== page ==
The world's largest meat producer and the second-largest producer of beef, pork, and poultry in the United States, JBS (OTCMKTS: JBSAY), a Brazil-based company, has been the victim of a recent cyberattack that happened May 30. The reason: ransomware demands. The cyberattack was resolved shortly, over one weekend, but this raises questions as to the security of the entire meat processing industry that's woefully behind the times when it comes to cybersecurity.
The food and agriculture industry accounts for about a fifth of America's economy. What happens to it also affects the restaurant and grocery industries.
Agriculture is an old-school industry, literally, as it dates to colonial America. Of course, the agriculture business has adopted new machinery and technology over the years to aid production. But this industry hasn't fully embraced cybersecurity in our digital age.
In late May, the University of Minnesota warned the U.S. Agriculture Department about the growing threat of ransomware, an attack that blocks access to a computer system until the owners pay a sum of money -- a ransom. Ransomware and other cyberattacks can create chaos in the U.S. food supply, such as higher food prices and even food contamination.
The May ransomware warning came true when JBS was attacked by hackers, forcing the meat processing plant to shut down its online operations. Although the business was back online within a matter of days, this incident exposes how vulnerable the entire food industry is regarding lack of cybersecurity.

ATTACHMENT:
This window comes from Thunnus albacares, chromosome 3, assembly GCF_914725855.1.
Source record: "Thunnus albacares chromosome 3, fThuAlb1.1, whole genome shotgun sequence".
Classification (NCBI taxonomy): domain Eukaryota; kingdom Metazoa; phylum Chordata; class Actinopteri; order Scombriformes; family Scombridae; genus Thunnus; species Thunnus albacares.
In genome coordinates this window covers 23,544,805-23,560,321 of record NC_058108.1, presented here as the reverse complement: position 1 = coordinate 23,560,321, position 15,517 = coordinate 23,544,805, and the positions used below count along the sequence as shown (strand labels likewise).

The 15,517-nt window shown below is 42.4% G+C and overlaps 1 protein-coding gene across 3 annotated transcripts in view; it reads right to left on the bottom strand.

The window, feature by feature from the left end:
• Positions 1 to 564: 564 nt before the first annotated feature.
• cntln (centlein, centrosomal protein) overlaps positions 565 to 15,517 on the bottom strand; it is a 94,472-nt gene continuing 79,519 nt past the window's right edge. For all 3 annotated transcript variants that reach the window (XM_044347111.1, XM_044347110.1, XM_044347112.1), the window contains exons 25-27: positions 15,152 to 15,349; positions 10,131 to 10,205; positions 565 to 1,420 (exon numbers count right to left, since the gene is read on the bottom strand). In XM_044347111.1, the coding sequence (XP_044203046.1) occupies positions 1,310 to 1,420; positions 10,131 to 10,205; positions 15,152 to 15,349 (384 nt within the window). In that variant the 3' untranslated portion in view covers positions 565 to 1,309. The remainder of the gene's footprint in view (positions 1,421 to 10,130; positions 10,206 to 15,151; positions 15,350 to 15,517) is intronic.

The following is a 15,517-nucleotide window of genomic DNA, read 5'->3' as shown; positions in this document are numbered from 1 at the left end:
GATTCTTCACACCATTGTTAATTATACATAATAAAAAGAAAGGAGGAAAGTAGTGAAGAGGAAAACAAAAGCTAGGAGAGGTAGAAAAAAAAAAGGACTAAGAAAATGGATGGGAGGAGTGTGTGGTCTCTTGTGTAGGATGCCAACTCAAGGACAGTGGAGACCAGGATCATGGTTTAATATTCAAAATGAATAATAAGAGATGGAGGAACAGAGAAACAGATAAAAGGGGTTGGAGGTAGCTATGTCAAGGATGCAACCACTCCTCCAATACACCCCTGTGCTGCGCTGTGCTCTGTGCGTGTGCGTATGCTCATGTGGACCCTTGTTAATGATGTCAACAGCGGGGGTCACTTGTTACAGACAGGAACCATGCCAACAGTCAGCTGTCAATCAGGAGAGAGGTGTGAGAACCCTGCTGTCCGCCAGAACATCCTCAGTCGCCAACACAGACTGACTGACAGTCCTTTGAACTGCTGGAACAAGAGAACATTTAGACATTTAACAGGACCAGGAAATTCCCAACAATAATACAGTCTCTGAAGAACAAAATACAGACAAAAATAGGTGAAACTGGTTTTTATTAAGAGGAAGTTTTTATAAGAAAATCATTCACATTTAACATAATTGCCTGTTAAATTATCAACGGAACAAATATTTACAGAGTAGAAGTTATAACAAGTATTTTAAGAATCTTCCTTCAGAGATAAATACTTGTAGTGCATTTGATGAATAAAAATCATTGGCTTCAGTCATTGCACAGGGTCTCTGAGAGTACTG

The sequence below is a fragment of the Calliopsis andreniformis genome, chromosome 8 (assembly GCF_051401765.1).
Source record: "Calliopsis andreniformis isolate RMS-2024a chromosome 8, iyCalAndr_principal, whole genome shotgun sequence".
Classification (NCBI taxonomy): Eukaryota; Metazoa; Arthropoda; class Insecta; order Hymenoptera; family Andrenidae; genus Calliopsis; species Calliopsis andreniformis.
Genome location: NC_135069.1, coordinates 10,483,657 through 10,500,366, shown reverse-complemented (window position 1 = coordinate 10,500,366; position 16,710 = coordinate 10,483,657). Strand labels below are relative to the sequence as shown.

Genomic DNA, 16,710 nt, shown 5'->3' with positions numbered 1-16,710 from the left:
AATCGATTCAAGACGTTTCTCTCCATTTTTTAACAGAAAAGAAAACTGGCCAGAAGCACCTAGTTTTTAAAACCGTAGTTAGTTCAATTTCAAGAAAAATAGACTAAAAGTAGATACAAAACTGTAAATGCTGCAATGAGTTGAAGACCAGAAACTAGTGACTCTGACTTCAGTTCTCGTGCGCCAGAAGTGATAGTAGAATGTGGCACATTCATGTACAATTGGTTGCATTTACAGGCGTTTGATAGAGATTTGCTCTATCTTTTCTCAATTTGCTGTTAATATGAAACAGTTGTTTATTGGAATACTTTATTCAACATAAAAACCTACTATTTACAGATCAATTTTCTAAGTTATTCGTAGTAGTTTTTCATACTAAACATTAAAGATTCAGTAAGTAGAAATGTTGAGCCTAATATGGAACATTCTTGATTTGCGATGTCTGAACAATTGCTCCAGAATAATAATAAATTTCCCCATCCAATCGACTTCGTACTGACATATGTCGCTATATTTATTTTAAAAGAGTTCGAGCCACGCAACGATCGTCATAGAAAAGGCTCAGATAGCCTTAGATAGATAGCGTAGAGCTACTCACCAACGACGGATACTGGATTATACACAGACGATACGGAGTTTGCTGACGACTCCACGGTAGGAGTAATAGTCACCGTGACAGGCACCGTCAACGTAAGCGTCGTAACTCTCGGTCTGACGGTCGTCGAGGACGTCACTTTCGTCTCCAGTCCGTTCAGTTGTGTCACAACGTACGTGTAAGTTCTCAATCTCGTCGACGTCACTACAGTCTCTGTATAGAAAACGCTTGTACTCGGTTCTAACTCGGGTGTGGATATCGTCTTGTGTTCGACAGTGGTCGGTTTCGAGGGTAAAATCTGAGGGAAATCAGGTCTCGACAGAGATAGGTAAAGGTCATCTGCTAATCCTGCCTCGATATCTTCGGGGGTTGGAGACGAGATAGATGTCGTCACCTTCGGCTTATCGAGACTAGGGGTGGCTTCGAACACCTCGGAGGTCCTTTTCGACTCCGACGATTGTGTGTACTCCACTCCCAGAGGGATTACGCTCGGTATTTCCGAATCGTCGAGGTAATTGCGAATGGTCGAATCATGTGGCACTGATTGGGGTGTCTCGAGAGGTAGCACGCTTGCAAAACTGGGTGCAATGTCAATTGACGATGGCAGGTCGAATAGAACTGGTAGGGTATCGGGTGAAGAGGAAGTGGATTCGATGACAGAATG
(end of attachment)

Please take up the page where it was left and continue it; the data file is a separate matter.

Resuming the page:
The meat industry goes digital
The threat of hackers shutting down the meat industry is a real and growing concern, as this industry increasingly relies on digital technologies. Farmers are using data collection tools to farm better. Meat packers are interacting with customers, such as Kroger and Amazon, to have a better supply chain channel through digitization (a process that connects the parties involved through a single digital network). Robotics is being used to automate farming machinery, such as feeding and milking livestock. And there are many other ongoing technological developments farmers are using, like drones and soil sensors.
Not enough being done for protection
As the food industry goes digital, vulnerabilities have been exposed, despite recent and past warnings that date back years regarding the lack of cybersecurity. This is alarming when you consider how high the stakes are: Everybody needs to eat.
The USDA, which oversees this industry, is woefully behind in its own cybersecurity. Homeland Security found in 2019 extreme cyber vulnerabilities at the USDA, dating back over a decade. So it's not much of a surprise the USDA fell down on this aspect of its regulatory mission: ensuring Americans have safe food to eat.
Too busy to care
Cyberattacks are rising in the food industry. Crowdstrike, a cybersecurity technology company, found a tenfold increase in "keyboard intrusions" (hacking) affecting the agricultural industry. Digital advances in this industry are helping productivity, but these advances come at a high price: the threat of hackers shutting down the industry, or at least big parts of it.
The Millionacres bottom line
If you thought COVID-19 did a number on disrupting the food supply by shutting down slaughterhouses, you haven't seen anything yet if more ransomware attacks happen that could shut down plant operations across the country.
This latest attack lasted only for a weekend, but if a closure lasts a week or more for a big company like JBS, it would be serious. This industry would be wise to get digitally prepared on its own before serious governmental regulations might come about. Investors in this sector of commercial real estate should be asking when cybersecurity will be more than an afterthought for the agriculture industry.